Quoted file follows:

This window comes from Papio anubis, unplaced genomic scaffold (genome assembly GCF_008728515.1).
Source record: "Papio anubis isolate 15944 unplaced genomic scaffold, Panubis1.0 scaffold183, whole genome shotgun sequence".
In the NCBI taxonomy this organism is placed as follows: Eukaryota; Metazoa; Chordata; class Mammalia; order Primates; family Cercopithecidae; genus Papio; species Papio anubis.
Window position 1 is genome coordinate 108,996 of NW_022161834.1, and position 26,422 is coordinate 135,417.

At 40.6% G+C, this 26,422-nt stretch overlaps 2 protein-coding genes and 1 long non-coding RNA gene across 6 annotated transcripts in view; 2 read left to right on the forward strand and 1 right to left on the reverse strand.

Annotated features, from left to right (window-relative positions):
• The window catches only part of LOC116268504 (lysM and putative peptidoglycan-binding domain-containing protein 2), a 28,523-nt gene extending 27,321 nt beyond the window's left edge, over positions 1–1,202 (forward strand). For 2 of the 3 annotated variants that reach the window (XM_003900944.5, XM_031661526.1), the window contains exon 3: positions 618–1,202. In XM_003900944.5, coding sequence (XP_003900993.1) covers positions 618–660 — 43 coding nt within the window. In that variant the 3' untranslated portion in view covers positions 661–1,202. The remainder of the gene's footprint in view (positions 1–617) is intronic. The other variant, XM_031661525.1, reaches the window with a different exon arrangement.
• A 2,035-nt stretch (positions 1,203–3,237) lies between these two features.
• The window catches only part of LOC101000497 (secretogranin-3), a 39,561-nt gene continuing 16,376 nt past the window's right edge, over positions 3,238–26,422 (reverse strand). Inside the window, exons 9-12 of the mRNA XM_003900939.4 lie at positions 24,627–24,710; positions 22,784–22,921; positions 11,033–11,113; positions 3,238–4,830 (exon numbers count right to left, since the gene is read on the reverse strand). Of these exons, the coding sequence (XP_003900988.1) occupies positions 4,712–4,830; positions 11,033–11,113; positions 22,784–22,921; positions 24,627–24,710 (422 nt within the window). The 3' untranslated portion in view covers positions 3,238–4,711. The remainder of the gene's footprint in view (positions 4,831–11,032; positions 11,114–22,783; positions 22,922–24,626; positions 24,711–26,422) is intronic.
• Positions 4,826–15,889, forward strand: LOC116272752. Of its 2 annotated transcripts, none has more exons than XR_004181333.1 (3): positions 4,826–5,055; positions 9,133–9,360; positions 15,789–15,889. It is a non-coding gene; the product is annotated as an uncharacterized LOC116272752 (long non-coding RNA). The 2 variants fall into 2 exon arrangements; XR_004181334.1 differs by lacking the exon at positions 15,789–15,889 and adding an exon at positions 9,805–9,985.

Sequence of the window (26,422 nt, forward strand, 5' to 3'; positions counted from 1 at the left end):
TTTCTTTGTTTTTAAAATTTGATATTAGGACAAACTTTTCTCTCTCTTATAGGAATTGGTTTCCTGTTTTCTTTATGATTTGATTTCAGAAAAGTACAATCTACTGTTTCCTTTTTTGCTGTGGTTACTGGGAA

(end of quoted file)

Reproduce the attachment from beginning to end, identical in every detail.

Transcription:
This window comes from Papio anubis, unplaced genomic scaffold (genome assembly GCF_008728515.1).
Source record: "Papio anubis isolate 15944 unplaced genomic scaffold, Panubis1.0 scaffold183, whole genome shotgun sequence".
In the NCBI taxonomy this organism is placed as follows: Eukaryota; Metazoa; Chordata; class Mammalia; order Primates; family Cercopithecidae; genus Papio; species Papio anubis.
Window position 1 is genome coordinate 108,996 of NW_022161834.1, and position 26,422 is coordinate 135,417.

At 40.6% G+C, this 26,422-nt stretch overlaps 2 protein-coding genes and 1 long non-coding RNA gene across 6 annotated transcripts in view; 2 read left to right on the forward strand and 1 right to left on the reverse strand.

Annotated features, from left to right (window-relative positions):
• The window catches only part of LOC116268504 (lysM and putative peptidoglycan-binding domain-containing protein 2), a 28,523-nt gene extending 27,321 nt beyond the window's left edge, over positions 1–1,202 (forward strand). For 2 of the 3 annotated variants that reach the window (XM_003900944.5, XM_031661526.1), the window contains exon 3: positions 618–1,202. In XM_003900944.5, coding sequence (XP_003900993.1) covers positions 618–660 — 43 coding nt within the window. In that variant the 3' untranslated portion in view covers positions 661–1,202. The remainder of the gene's footprint in view (positions 1–617) is intronic. The other variant, XM_031661525.1, reaches the window with a different exon arrangement.
• A 2,035-nt stretch (positions 1,203–3,237) lies between these two features.
• The window catches only part of LOC101000497 (secretogranin-3), a 39,561-nt gene continuing 16,376 nt past the window's right edge, over positions 3,238–26,422 (reverse strand). Inside the window, exons 9-12 of the mRNA XM_003900939.4 lie at positions 24,627–24,710; positions 22,784–22,921; positions 11,033–11,113; positions 3,238–4,830 (exon numbers count right to left, since the gene is read on the reverse strand). Of these exons, the coding sequence (XP_003900988.1) occupies positions 4,712–4,830; positions 11,033–11,113; positions 22,784–22,921; positions 24,627–24,710 (422 nt within the window). The 3' untranslated portion in view covers positions 3,238–4,711. The remainder of the gene's footprint in view (positions 4,831–11,032; positions 11,114–22,783; positions 22,922–24,626; positions 24,711–26,422) is intronic.
• Positions 4,826–15,889, forward strand: LOC116272752. Of its 2 annotated transcripts, none has more exons than XR_004181333.1 (3): positions 4,826–5,055; positions 9,133–9,360; positions 15,789–15,889. It is a non-coding gene; the product is annotated as an uncharacterized LOC116272752 (long non-coding RNA). The 2 variants fall into 2 exon arrangements; XR_004181334.1 differs by lacking the exon at positions 15,789–15,889 and adding an exon at positions 9,805–9,985.

Sequence of the window (26,422 nt, forward strand, 5' to 3'; positions counted from 1 at the left end):
TTTCTTTGTTTTTAAAATTTGATATTAGGACAAACTTTTCTCTCTCTTATAGGAATTGGTTTCCTGTTTTCTTTATGATTTGATTTCAGAAAAGTACAATCTACTGTTTCCTTTTTTGCTGTGGTTACTGGGAA